The state is the primary healthcare provider in Morocco, with 85 percent of supply provided by public hospitals and 15 percent by private centers. However, spending remains unbalanced. In 2022, the public system accounted for only 40 percent of health care spending, with the private sector accounted for 60 percent. There are five university hospital centers, in Rabat, Casablanca, Fez, Oujda, and Marrakech. The country also counts 149 public hospitals and 12,034 physicians in the public sector as well, as a separate military healthcare system with six hospitals and a medical center. The Moroccan government has several multi-year plans to strengthen the current healthcare system through the development of new hospitals, increasing the number of doctor and nurses in training, and opening the market to private investment. To speed the sector’s reformation, the government allocated $2.4 billion to the healthcare sector in 2022.
The private sector healthcare market includes more than 360 private clinics, heavily concentrated in the Casablanca-Settat and Rabat- Salé-Kénitra regions, with 13,545 physicians and a capacity of 10,346 beds.
Since the start of the COVID-19 pandemic, Morocco has received over $4 billion in aid from domestic and international sources to bolster its healthcare infrastructure and curb the spread of COVID-19. Eighty-one hospitals, including military field hospitals, and 32 consultation centers have been upgraded and equipped across different cities to care for COVID-19 patients.
COVID-19’s long-term impact on the healthcare system in Morocco is difficult to predict but the budget for recovery efforts and investment in human resources are expected to increase. Upgrading public hospitals is a national priority, as well as public-private partnerships to support healthcare infrastructure and scientific research. Morocco is vigorously seeking to develop self-sufficiency/local manufacturing of drugs, vaccines, and PPE such as masks, gloves, gowns, overshoes, and head coverings.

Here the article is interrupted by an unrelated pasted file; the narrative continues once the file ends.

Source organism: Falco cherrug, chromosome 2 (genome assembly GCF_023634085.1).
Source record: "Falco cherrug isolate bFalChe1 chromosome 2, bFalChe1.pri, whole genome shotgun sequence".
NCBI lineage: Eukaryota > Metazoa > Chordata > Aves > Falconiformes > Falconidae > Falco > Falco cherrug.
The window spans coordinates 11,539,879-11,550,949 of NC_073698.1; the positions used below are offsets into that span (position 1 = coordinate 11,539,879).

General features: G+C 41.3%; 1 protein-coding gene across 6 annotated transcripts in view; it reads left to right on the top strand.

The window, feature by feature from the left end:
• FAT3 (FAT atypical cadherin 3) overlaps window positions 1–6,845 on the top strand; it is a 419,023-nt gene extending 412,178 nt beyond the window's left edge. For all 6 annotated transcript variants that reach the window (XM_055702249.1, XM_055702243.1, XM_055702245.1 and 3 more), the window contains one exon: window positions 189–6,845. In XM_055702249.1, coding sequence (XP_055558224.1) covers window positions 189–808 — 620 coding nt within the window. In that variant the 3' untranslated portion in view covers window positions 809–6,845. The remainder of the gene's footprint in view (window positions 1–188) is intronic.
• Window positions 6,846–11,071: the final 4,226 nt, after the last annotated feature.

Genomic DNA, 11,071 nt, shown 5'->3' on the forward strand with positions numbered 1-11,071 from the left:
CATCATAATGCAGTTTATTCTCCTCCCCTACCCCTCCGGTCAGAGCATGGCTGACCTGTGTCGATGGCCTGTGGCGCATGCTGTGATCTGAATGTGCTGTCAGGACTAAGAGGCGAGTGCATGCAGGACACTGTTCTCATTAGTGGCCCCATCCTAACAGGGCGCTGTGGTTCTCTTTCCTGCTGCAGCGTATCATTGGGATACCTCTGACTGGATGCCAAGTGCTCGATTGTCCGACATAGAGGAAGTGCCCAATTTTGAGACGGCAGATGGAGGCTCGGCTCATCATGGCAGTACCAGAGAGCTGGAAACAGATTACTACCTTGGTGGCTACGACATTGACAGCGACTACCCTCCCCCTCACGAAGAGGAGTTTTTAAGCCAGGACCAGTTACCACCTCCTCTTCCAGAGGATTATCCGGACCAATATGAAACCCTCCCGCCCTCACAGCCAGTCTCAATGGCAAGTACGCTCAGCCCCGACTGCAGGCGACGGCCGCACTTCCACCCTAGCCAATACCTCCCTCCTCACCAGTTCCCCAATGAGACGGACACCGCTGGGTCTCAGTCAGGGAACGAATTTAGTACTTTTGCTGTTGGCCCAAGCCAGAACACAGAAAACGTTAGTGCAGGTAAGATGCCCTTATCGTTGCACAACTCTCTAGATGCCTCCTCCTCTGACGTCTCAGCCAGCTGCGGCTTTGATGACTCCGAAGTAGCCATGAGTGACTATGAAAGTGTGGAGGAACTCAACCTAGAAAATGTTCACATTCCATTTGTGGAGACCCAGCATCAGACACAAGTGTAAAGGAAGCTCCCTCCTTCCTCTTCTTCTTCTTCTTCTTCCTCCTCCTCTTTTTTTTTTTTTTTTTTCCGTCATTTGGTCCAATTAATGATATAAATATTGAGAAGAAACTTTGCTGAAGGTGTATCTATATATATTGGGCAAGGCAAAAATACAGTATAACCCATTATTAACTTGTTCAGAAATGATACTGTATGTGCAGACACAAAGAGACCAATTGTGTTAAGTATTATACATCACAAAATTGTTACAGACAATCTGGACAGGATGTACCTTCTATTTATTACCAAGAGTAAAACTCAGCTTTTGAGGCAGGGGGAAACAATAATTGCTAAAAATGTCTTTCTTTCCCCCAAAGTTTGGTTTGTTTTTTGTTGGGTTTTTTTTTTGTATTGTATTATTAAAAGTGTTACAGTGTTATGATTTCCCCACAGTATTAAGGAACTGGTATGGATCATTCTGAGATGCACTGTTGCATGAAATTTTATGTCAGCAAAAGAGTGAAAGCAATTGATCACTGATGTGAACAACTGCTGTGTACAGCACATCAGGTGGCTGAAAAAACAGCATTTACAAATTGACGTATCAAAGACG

In May 2018, the Ministry of Health introduced the National Healthcare Plan 2025 with a budget of about $2.5 billion of investments including $1.5 billion for the improvement of hospital capacity and $1 billion for the reinforcement of various national health and disease-control programs. Leading sub-sectors include:
- COVID-19 Test Kits
- Ventilators and respirators
- ICU Equipment
- Magnetic resonance imaging and ultra-sonic scanning equipment
- X-Ray equipment
- Cancer Treatment
- Hospital infrastructure
- Emergency aid (equipment and services)
- Monitoring and electro-diagnostic equipment
- Computerized tomography equipment
- ICT (E-medicine, equipment, and related software).
To bolster the country’s healthcare system, Morocco plans to build eight new regional teaching hospitals, 29 urgent-care hospitals, and four university hospitals over the next decade. Within the Al Hoceima, Rabat, and Agadir regions the government plans to add 3,354 hospital beds with a total spend of $1.1 billion. In addition, the government plans to rehabilitate and remodel 21 regional (CHR) and provincial (CHP) hospital centers to add a further 3,254 beds with a total budget of $440 million.
The Moroccan medical device market is estimated at $236 million, with $191 million in imports in 2021. China, Germany, and the United States supply the majority of the equipment, with increasing competition from Italy, Turkey, and South Korea. The Moroccan government plans to develop emergency and mobile hospital units, for which the Ministry of Health will issue multiple tenders over the next five years. Notably, the government has prohibited the import or sale of second-hand or refurbished medical devices and equipment per a February 2017 law, to improve equipment quality.
The Lalla Salma Foundation for the Prevention and Treatment of Cancer was founded in 2005. This non-governmental organization has improved the quality of cancer management and access to cancer care for Moroccan patients. Currently, Morocco has 23 cancer centers – 11 public and 12 private – that treat over 40,000 new cases annually. Within the Ministry of Health’s plans, Cancer treatment equipment has been identified as a priority investment area.